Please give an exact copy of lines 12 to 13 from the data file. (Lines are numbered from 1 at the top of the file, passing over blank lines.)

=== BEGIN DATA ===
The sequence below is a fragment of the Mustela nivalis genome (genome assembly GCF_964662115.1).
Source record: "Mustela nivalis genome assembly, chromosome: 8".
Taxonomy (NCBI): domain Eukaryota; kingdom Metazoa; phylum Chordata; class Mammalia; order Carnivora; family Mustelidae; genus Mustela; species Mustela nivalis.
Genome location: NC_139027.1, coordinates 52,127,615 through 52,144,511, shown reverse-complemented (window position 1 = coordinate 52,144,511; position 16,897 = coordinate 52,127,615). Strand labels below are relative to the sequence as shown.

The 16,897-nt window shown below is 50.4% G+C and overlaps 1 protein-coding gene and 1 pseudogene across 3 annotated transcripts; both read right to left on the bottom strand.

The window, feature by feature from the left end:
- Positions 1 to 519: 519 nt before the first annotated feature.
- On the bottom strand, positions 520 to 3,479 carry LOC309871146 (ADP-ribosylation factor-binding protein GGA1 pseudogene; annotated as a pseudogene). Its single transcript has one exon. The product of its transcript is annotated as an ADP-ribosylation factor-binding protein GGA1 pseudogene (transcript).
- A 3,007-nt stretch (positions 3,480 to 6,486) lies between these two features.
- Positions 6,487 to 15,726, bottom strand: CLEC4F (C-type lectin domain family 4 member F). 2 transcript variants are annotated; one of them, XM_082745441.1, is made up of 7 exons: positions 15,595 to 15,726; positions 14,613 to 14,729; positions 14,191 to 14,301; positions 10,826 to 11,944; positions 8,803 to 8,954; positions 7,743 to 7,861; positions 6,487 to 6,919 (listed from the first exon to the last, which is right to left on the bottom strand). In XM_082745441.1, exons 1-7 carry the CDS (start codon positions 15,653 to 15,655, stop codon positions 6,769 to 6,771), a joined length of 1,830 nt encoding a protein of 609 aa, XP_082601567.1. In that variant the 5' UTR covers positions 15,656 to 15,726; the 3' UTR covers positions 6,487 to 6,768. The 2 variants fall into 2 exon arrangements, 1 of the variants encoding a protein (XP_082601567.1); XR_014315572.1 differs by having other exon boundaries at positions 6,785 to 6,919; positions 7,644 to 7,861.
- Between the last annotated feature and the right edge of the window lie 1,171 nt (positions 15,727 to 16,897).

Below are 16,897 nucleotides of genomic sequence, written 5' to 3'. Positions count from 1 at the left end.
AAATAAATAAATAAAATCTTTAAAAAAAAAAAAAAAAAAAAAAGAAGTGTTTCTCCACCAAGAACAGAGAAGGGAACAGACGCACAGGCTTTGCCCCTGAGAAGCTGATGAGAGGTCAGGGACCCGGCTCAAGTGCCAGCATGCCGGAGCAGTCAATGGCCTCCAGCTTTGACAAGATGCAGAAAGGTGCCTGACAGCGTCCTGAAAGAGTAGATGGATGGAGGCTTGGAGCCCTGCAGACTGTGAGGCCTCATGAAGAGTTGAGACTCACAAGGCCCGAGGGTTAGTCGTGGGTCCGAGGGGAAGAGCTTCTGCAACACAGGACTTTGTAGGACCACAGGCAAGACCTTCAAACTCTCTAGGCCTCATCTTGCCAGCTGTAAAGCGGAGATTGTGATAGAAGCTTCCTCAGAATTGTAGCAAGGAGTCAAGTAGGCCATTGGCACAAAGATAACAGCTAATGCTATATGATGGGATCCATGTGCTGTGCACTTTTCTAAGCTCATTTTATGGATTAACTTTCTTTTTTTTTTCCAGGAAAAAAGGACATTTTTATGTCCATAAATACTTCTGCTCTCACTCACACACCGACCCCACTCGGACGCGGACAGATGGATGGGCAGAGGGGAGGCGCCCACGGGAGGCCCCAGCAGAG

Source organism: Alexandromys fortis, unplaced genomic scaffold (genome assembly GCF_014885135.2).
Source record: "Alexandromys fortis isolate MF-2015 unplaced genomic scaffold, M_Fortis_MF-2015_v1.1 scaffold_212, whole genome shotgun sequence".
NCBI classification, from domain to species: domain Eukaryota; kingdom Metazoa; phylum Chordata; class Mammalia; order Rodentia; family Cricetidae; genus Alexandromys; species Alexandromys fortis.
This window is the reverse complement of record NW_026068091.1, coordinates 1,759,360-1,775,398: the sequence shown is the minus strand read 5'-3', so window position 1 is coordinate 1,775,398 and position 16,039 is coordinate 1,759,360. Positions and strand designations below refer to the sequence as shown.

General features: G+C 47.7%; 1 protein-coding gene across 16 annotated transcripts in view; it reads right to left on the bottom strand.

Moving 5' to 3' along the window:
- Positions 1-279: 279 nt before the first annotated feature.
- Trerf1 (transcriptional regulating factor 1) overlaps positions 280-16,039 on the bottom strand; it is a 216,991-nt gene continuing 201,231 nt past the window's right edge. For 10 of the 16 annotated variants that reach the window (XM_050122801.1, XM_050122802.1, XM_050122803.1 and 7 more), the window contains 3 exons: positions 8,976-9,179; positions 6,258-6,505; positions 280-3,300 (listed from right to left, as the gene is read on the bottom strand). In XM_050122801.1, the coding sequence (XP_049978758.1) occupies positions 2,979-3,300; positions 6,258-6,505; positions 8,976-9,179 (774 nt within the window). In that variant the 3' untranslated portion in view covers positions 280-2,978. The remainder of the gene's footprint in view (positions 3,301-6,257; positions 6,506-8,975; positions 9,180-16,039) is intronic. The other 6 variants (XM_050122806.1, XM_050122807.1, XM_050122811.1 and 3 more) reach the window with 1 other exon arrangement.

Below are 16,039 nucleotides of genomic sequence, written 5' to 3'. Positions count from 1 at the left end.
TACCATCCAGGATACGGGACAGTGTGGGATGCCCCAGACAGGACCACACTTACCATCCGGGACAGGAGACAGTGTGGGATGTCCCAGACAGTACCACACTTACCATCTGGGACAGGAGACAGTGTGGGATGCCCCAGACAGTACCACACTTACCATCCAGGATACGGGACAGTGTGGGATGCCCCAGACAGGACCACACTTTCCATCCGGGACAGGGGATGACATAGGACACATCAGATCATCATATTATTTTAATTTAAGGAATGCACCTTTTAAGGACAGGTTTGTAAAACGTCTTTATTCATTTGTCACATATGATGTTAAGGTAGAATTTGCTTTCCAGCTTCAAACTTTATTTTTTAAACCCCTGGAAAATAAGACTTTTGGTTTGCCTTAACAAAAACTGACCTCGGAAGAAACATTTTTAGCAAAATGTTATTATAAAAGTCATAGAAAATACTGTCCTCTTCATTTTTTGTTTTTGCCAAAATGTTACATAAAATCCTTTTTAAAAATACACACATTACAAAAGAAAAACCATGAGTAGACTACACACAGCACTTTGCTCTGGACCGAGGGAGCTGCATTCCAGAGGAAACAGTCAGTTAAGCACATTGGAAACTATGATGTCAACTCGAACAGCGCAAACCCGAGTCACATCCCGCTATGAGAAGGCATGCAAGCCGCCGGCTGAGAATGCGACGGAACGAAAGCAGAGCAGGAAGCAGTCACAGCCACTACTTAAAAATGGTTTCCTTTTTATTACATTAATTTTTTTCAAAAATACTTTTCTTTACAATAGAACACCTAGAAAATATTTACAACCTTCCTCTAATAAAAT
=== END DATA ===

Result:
Below are 16,897 nucleotides of genomic sequence, written 5' to 3'. Positions count from 1 at the left end.
AAATAAATAAATAAAATCTTTAAAAAAAAAAAAAAAAAAAAAAGAAGTGTTTCTCCACCAAGAACAGAGAAGGGAACAGACGCACAGGCTTTGCCCCTGAGAAGCTGATGAGAGGTCAGGGACCCGGCTCAAGTGCCAGCATGCCGGAGCAGTCAATGGCCTCCAGCTTTGACAAGATGCAGAAAGGTGCCTGACAGCGTCCTGAAAGAGTAGATGGATGGAGGCTTGGAGCCCTGCAGACTGTGAGGCCTCATGAAGAGTTGAGACTCACAAGGCCCGAGGGTTAGTCGTGGGTCCGAGGGGAAGAGCTTCTGCAACACAGGACTTTGTAGGACCACAGGCAAGACCTTCAAACTCTCTAGGCCTCATCTTGCCAGCTGTAAAGCGGAGATTGTGATAGAAGCTTCCTCAGAATTGTAGCAAGGAGTCAAGTAGGCCATTGGCACAAAGATAACAGCTAATGCTATATGATGGGATCCATGTGCTGTGCACTTTTCTAAGCTCATTTTATGGATTAACTTTCTTTTTTTTTTCCAGGAAAAAAGGACATTTTTATGTCCATAAATACTTCTGCTCTCACTCACACACCGACCCCACTCGGACGCGGACAGATGGATGGGCAGAGGGGAGGCGCCCACGGGAGGCCCCAGCAGAG